Carbon/carbon composite materials offer unique technical advantages over other materials.

Carbon/carbon and graphite materials are used in a variety of applications throughout the high temperature furnace industry. Entire vacuum hot zones are manufactured from these materials as well as individual components such as insulation, lining materials, nozzles, fasteners and hearth supports. Fixtures and grids are also commonly manufactured from these materials and can offer a variety of benefits to the heat1treating industry. These fixtures are specifically designed to allow for higher processing temperatures, increased part loading, increased production rates (via shorter cycle times), energy savings and lower overall cycle costs.1 In all of these areas, carbon/carbon composite materials offer unique technical advantages over other materials: higher processing temperatures; increased part loading; increased production rates; energy savings; and lower overall cycle costs.

Carbon/Carbon Composite Basics

Carbon/carbon composite (C/C) material consists of two primary components, carbon fibers and a carbon matrix (or binder). Carbon fibers are extremely thin strands of carbon atoms, typically 0.005 mm–0.010 mm (0.0002”–0.0004”) in diameter. They are interlaced in such a way as to provide mechanical strength, stiffness, and thermal conductivity. The carbon matrix that encases them allows for uniform weight transfer and chemical resistance to attack. Mechanical and physical properties are dependent on whether they are measured parallel or perpendicular to the surface and must be considered carefully when evaluating the quality of a composite material.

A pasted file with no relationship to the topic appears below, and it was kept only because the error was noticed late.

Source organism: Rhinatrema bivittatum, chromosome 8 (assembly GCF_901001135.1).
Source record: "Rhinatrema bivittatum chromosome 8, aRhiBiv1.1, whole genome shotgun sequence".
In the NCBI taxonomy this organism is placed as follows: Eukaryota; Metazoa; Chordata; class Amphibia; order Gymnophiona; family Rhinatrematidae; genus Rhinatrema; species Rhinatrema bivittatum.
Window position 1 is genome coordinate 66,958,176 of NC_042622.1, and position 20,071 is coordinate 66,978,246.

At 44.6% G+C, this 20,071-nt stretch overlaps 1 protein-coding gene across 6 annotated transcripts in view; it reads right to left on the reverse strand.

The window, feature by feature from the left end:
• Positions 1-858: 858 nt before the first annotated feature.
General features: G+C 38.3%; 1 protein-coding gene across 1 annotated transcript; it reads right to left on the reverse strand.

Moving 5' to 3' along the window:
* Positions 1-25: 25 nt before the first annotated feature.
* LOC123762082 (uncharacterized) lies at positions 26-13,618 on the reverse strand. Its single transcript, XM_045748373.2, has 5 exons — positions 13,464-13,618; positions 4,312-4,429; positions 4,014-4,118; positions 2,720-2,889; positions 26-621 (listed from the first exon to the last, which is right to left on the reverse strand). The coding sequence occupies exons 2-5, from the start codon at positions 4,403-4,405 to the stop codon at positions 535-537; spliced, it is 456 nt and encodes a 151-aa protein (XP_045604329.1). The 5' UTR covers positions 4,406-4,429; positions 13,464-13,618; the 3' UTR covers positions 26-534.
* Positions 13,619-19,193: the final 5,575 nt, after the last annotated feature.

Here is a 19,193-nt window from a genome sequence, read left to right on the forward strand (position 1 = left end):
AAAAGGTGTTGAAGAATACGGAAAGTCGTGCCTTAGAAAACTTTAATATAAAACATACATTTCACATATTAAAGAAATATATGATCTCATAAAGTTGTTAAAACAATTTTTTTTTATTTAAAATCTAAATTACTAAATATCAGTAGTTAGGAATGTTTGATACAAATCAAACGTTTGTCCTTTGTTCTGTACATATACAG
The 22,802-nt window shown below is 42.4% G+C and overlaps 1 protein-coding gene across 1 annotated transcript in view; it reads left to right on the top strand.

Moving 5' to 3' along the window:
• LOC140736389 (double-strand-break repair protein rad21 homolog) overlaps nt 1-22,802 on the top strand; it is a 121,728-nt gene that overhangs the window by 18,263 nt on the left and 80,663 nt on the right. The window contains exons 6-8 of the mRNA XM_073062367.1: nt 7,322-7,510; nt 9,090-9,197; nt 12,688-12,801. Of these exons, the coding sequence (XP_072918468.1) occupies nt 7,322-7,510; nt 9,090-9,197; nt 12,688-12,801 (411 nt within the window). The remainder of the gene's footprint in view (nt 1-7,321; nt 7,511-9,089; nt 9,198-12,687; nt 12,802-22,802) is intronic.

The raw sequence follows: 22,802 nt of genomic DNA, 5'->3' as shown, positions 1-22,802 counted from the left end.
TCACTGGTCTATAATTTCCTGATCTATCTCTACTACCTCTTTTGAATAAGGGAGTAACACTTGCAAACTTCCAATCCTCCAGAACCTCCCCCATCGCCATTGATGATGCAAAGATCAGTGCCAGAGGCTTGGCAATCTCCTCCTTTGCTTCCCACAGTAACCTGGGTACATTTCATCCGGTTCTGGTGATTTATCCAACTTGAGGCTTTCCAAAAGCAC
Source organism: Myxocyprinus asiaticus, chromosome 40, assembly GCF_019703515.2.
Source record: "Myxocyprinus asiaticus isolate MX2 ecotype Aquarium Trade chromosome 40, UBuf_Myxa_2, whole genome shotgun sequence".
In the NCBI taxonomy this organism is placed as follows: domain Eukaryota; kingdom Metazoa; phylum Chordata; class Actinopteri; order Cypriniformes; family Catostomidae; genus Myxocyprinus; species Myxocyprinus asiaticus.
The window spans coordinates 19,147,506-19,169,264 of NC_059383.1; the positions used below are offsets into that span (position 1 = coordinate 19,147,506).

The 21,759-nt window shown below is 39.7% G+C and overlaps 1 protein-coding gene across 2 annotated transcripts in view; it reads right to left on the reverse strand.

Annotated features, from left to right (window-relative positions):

Carbon/carbon composite material has low thermal mass, high strength-to-weight ratio at temperature and negligible thermal deformation creating favorable net/tare load weight ratios when used for fixtures and grids. This allows for rapid heating and cooling rates, heavy part loading, and improvements in part distortion. C/C also has excellent fatigue resistance minimizing issues with crack propagation. Various manufacturers offer a variety of sizes, shapes, and grades. Purity levels in the range of 300 ppm total impurities are acceptable for general purpose heat treating with specialty applications available to as low as 10 ppm. The material can be supplied as fully densified or non-densified depending on the application.

Choices for Fixtures and Grids (UniGrid® or Press-Fit)

Two primary types of fixtures are used in the heat treatment industry: press fit grid style fixtures and single plate fixtures. Carbon/carbon fixture design is extremely important in determining which type of fixture style to use. Experience has shown that it is important to first identify the “worst case support scenario” for any fixture application during the initial product selection and subsequent engineering design phase. Unlike alloy fixtures that bend when over loaded, C/C fixtures break if they exceed their designated weight threshold.